Why did you focus so much on building a team for this?
When you’re trying to create this fictional world, I knew from the get-go I was going to want to present a lot of perspectives from a lot of people around the country. We have only Natives when it comes to the creative content. We have a couple non-Native artists and non-Native editors, but nobody who is writing content is non-Native. It’s been a long process, and we’re getting a lot of positive attention. I’m kind of shocked that we’ve had a pretty minimal racist blowback.
Let’s talk about Coyote and Crow as a project. What makes it different from other major games in the space like Dungeons and Dragons?
I played lots of Dungeons and Dragons and by the time I reached high school, I realized it was sort of boring to go places, kill things, and take what they had. As a process, to me, that became empty storytelling and it didn’t really match who I was. What I wanted to tackle with Coyote and Crow was that message.
Native folks are the best storytellers there are. I wanted to find a bridge between those two there. Instead of making the game about conquering or taking, I wanted it to become about learning and exploring and understanding. Rather than characters gaining experience points, instead we built the “Legends” system. The characters and group set out long-term and short-term goals, and when those are completed, it completes a chapter of your story. Those stories are stories that will be told about your characters later, whether it’s your characters getting across the sea, or how you saved an entire town from a snowstorm.
The game is not geared toward killing things. Even though combat is an option, it’s not presented as the goal. We had a lot of internal conversations about making sure that everything the characters approach provides a good reason not to go kill it.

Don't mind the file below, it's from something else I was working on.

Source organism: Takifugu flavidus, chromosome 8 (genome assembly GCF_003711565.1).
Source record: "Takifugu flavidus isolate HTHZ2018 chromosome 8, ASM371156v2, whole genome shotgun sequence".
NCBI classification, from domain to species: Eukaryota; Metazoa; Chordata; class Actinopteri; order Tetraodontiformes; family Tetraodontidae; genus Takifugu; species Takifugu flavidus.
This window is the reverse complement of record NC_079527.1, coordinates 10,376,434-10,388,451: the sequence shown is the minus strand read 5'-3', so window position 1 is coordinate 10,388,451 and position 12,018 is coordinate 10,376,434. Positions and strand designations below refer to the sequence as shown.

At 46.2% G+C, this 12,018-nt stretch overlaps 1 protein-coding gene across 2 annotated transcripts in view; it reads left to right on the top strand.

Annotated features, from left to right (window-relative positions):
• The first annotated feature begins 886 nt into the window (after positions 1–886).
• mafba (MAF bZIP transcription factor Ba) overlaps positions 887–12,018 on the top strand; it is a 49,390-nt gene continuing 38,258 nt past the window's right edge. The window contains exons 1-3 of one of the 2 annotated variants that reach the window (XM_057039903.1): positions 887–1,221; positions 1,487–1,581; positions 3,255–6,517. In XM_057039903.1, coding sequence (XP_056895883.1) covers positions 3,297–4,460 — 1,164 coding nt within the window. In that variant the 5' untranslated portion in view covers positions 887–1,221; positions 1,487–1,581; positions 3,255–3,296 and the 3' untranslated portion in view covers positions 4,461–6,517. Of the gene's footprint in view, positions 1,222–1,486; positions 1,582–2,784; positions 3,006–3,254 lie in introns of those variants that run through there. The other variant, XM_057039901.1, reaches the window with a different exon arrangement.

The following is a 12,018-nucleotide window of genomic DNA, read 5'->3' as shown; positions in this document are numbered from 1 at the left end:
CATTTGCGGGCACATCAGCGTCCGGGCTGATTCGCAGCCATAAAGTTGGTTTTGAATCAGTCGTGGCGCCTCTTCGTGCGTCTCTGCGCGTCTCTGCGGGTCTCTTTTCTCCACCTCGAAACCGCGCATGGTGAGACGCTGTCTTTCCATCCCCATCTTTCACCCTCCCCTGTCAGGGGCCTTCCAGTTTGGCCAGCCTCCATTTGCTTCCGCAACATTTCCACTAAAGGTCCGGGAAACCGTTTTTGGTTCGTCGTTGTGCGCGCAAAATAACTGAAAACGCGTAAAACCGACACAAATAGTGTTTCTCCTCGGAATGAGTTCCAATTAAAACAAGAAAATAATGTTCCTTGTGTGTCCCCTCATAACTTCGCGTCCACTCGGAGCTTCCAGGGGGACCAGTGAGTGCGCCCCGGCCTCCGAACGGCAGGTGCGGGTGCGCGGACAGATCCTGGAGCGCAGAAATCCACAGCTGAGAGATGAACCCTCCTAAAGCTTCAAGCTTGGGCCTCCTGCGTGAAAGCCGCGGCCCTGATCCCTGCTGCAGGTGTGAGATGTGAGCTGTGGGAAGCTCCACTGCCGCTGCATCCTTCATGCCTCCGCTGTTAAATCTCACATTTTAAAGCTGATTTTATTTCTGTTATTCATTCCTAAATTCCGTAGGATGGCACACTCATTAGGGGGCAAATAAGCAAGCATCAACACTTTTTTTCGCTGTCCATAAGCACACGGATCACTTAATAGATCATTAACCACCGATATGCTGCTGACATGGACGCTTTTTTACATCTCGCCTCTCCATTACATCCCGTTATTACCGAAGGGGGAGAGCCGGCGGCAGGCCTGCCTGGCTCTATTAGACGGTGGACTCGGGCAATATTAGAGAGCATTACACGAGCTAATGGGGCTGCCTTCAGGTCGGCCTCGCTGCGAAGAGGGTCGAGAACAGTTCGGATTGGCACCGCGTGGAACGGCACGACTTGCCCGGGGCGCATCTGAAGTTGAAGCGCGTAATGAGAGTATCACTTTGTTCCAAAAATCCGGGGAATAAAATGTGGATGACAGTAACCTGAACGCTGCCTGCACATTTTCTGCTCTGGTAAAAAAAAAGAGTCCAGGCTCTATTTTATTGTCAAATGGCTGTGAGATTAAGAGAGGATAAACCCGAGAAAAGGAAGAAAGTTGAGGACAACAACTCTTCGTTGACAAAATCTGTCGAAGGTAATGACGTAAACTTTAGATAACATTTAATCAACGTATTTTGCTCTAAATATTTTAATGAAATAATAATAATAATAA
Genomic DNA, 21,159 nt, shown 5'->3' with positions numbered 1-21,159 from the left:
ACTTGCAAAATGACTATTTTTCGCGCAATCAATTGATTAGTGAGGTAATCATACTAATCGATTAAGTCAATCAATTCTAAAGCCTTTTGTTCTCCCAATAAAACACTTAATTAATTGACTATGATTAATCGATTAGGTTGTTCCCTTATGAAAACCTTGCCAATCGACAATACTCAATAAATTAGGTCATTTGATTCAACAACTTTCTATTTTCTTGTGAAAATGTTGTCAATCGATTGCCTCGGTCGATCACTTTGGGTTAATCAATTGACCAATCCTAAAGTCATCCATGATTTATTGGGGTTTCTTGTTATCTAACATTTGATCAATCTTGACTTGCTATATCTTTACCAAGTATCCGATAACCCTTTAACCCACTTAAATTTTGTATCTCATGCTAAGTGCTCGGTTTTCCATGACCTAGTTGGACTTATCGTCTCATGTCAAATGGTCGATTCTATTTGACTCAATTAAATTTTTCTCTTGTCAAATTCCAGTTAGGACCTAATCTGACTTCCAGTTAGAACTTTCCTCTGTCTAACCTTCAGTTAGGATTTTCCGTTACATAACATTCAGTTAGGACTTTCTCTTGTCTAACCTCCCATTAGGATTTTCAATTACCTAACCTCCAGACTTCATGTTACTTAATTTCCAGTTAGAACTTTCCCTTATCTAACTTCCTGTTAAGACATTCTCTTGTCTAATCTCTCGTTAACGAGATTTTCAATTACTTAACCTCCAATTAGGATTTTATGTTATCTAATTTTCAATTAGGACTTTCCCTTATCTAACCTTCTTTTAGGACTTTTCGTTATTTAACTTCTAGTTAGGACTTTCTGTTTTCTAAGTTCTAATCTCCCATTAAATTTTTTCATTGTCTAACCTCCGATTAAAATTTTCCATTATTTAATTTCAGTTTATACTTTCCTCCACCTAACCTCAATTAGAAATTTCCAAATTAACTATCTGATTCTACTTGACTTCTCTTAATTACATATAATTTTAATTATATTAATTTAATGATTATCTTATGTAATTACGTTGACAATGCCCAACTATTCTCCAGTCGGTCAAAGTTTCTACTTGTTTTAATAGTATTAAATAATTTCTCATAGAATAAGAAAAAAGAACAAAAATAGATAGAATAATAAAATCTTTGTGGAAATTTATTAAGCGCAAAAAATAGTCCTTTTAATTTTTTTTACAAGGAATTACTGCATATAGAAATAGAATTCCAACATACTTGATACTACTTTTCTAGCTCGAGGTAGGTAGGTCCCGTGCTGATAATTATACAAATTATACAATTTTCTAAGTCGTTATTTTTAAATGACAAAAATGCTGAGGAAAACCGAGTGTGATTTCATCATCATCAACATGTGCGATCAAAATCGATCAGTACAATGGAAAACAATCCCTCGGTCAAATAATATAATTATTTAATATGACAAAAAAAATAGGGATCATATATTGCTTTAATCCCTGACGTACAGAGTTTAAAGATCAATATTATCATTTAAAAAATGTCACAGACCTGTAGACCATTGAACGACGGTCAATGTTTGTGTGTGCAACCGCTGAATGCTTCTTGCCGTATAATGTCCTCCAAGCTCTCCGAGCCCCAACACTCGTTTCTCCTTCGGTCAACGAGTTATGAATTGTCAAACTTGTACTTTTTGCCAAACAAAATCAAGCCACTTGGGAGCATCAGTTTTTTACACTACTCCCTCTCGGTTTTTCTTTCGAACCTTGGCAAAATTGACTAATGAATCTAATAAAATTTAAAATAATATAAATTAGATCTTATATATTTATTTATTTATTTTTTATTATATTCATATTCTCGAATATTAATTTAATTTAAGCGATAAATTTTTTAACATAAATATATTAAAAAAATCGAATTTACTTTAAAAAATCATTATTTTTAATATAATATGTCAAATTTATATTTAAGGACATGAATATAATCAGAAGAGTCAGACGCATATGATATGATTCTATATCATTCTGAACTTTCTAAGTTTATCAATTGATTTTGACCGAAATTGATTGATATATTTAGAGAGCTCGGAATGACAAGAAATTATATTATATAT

What’s ahead for the game after going to print? Will you continue to develop content?
We created a sandbox kind of environment where after this game is published, I hope people come to me and talk to me about what happened to their tribe in this world and we can use that for expansions. I will say that after that Kickstarter, the team and I are already talking about Coyote and Crow expansions, but also other games built in the same world.
What’s it been like getting the project on Kickstarter and getting ready to launch the campaign?
Absolutely nerve-wracking. This is my first Kickstarter project. In my day job, I’m working with the other end of the product. This is new territory and quite stressful. At the same time, I’ve had an incredibly overwhelmingly positive response. …
One of my main goals with the Kickstarter is that a lot of the folks I want to play this game don’t have access to hobby game stores, so one of our pledge levels is to buy a copy of the game and donate a copy to a Reservation library. We want those tools available to people who don’t necessarily have access to game stores. We’re also partnering with a company called Roll20 that digitizes games. My goal here is that I want to get this game into as many Native hands as possible, as reasonably priced as possible.
Want more news about the $130 billion tribal economy?
Tribal Business News publishes thoroughly reported and well-crafted stories about Native businesses and entrepreneurs, growth and expansion strategies, best practices, economic data, government policy and other relevant business news. Tribal Business News is required reading for tribal council members and leaders of Native businesses, as well as state and federal legislators, policymakers, economic developers, entrepreneurs, bankers, lawyers and anyone interested in doing business in Indian Country.
Sign up for our free newsletter to track Native business and the tribal economy. Or sign up for a premium digital subscription ($99/year or $10/month— cancel anytime) to gain full 24/7/365 access to our business news reporting. Megwetch.